Field studies, Central California
Becca Walker, Earth Sciences and Astronomy, Mt. San Antonio College
Field studies of Central California is an introductory field geology course for community college students. Students meet for 3 hours per week of lecture, take one 4-day field trip to the Eastern Sierras to study volcanic and glacial processes, and take one 3-day field trip to Morro Bay to study coastal processes. Major topics include plate tectonics, rock identification, outcrop analysis, map interpretation, volcanic processes, glacial processes, marine taxonomy, and coastal geology, all with an emphasis on Central California.
Entry Level :Physical Geology Course Size
Lecture and lab
Two Year College
This is an introductory course with no pre-requisites and does not serve as a pre-requisite for other courses. Some science majors enroll, but most students are non-science majors. It is a 4-unit course, with 3 units of lecture and 1 unit of lab (field trips).
- Determine the dominant features of regions visited on field trips and demonstrate knowledge of primary geological principles through annotations in a written field notebook.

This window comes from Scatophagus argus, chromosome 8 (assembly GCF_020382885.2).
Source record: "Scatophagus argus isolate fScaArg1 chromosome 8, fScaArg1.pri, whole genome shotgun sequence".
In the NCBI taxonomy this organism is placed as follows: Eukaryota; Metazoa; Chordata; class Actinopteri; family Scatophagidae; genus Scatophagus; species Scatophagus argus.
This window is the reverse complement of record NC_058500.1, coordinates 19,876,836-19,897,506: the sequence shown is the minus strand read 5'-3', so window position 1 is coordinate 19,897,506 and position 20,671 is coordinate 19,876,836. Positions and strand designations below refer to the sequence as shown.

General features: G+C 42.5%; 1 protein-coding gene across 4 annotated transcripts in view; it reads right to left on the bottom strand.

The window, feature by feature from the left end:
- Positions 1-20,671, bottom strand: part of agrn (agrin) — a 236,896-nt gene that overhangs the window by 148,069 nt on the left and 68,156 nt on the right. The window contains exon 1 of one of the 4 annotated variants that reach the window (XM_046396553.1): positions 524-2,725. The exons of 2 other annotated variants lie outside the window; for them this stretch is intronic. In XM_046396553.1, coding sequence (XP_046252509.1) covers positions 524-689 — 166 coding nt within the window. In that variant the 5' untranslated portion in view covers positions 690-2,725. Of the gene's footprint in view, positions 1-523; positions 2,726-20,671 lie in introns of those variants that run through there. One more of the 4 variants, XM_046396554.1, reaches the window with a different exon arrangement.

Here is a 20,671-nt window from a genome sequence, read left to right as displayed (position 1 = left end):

- Evaluate and classify major rock types. Identify the types of rocks collected on field trips.
- Create a photographic essay of the geologic features from selected Central California geologic provinces.
- Describe the principal geologic features and make interpretations about the geologic history of selected Central California geologic provinces.
- Identify geologic structures and processes from selected field stops.
- Apply critical thinking skills to scientific problems and become comfortable making detailed qualitative and quantitative observations.
This course has two field trips (7 total field days) during which students apply their knowledge of the geologic history of Central California to observe and interpret outcrops. They keep a field notebook and create a geologic photo journal and sample collection.
- 30% exams;
- 25% field portfolio;
- 30% field notebook;
- 10% lab exercises;
- 5% quizzes.
Rubrics are used to evaluate the field materials and include identification of geologic features; outcrop-scale observations; detailed and systematic rock descriptions; interpretations; detailed, labeled sketches; and answers to field questions.
References and Notes:
Hill, Geology of the Sierra Nevada. Griggs, Living with the changing California coast.